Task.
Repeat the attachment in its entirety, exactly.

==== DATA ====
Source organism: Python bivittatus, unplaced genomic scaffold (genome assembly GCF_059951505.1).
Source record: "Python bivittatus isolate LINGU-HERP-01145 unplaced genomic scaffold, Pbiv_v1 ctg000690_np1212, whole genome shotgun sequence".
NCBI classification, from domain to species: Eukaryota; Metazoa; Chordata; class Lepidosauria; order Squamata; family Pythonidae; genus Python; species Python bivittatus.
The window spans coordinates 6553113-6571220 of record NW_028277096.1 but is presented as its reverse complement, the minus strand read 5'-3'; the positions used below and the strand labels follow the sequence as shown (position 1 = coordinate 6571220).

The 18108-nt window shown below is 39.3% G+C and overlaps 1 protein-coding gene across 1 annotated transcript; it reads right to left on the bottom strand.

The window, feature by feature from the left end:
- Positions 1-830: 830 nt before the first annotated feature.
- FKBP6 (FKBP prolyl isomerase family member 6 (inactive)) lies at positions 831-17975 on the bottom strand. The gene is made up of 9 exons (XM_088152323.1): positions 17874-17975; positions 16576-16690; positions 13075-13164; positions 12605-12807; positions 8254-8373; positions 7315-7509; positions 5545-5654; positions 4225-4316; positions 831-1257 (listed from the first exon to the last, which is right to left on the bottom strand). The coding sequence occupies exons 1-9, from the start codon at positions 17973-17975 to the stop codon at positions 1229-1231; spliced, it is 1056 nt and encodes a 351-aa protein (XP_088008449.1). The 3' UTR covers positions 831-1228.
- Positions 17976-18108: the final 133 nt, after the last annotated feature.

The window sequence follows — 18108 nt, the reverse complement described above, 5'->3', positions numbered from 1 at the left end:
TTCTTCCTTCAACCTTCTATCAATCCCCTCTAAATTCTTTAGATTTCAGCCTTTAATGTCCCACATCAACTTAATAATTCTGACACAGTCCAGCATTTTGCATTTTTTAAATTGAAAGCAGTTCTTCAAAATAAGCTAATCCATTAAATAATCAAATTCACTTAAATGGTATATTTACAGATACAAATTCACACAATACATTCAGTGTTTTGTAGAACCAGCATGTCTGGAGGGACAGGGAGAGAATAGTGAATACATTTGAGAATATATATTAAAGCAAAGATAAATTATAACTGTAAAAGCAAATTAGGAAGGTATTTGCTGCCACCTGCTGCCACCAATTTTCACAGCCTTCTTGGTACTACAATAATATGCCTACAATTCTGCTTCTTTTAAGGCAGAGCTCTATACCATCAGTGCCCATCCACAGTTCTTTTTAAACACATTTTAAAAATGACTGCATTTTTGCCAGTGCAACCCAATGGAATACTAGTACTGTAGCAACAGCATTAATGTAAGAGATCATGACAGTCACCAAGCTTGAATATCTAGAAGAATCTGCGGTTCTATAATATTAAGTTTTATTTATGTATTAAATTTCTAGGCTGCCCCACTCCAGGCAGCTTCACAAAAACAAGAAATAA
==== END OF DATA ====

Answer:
Source organism: Python bivittatus, unplaced genomic scaffold (genome assembly GCF_059951505.1).
Source record: "Python bivittatus isolate LINGU-HERP-01145 unplaced genomic scaffold, Pbiv_v1 ctg000690_np1212, whole genome shotgun sequence".
NCBI classification, from domain to species: Eukaryota; Metazoa; Chordata; class Lepidosauria; order Squamata; family Pythonidae; genus Python; species Python bivittatus.
The window spans coordinates 6553113-6571220 of record NW_028277096.1 but is presented as its reverse complement, the minus strand read 5'-3'; the positions used below and the strand labels follow the sequence as shown (position 1 = coordinate 6571220).

The 18108-nt window shown below is 39.3% G+C and overlaps 1 protein-coding gene across 1 annotated transcript; it reads right to left on the bottom strand.

The window, feature by feature from the left end:
- Positions 1-830: 830 nt before the first annotated feature.
- FKBP6 (FKBP prolyl isomerase family member 6 (inactive)) lies at positions 831-17975 on the bottom strand. The gene is made up of 9 exons (XM_088152323.1): positions 17874-17975; positions 16576-16690; positions 13075-13164; positions 12605-12807; positions 8254-8373; positions 7315-7509; positions 5545-5654; positions 4225-4316; positions 831-1257 (listed from the first exon to the last, which is right to left on the bottom strand). The coding sequence occupies exons 1-9, from the start codon at positions 17973-17975 to the stop codon at positions 1229-1231; spliced, it is 1056 nt and encodes a 351-aa protein (XP_088008449.1). The 3' UTR covers positions 831-1228.
- Positions 17976-18108: the final 133 nt, after the last annotated feature.

The window sequence follows — 18108 nt, the reverse complement described above, 5'->3', positions numbered from 1 at the left end:
TTCTTCCTTCAACCTTCTATCAATCCCCTCTAAATTCTTTAGATTTCAGCCTTTAATGTCCCACATCAACTTAATAATTCTGACACAGTCCAGCATTTTGCATTTTTTAAATTGAAAGCAGTTCTTCAAAATAAGCTAATCCATTAAATAATCAAATTCACTTAAATGGTATATTTACAGATACAAATTCACACAATACATTCAGTGTTTTGTAGAACCAGCATGTCTGGAGGGACAGGGAGAGAATAGTGAATACATTTGAGAATATATATTAAAGCAAAGATAAATTATAACTGTAAAAGCAAATTAGGAAGGTATTTGCTGCCACCTGCTGCCACCAATTTTCACAGCCTTCTTGGTACTACAATAATATGCCTACAATTCTGCTTCTTTTAAGGCAGAGCTCTATACCATCAGTGCCCATCCACAGTTCTTTTTAAACACATTTTAAAAATGACTGCATTTTTGCCAGTGCAACCCAATGGAATACTAGTACTGTAGCAACAGCATTAATGTAAGAGATCATGACAGTCACCAAGCTTGAATATCTAGAAGAATCTGCGGTTCTATAATATTAAGTTTTATTTATGTATTAAATTTCTAGGCTGCCCCACTCCAGGCAGCTTCACAAAAACAAGAAATAA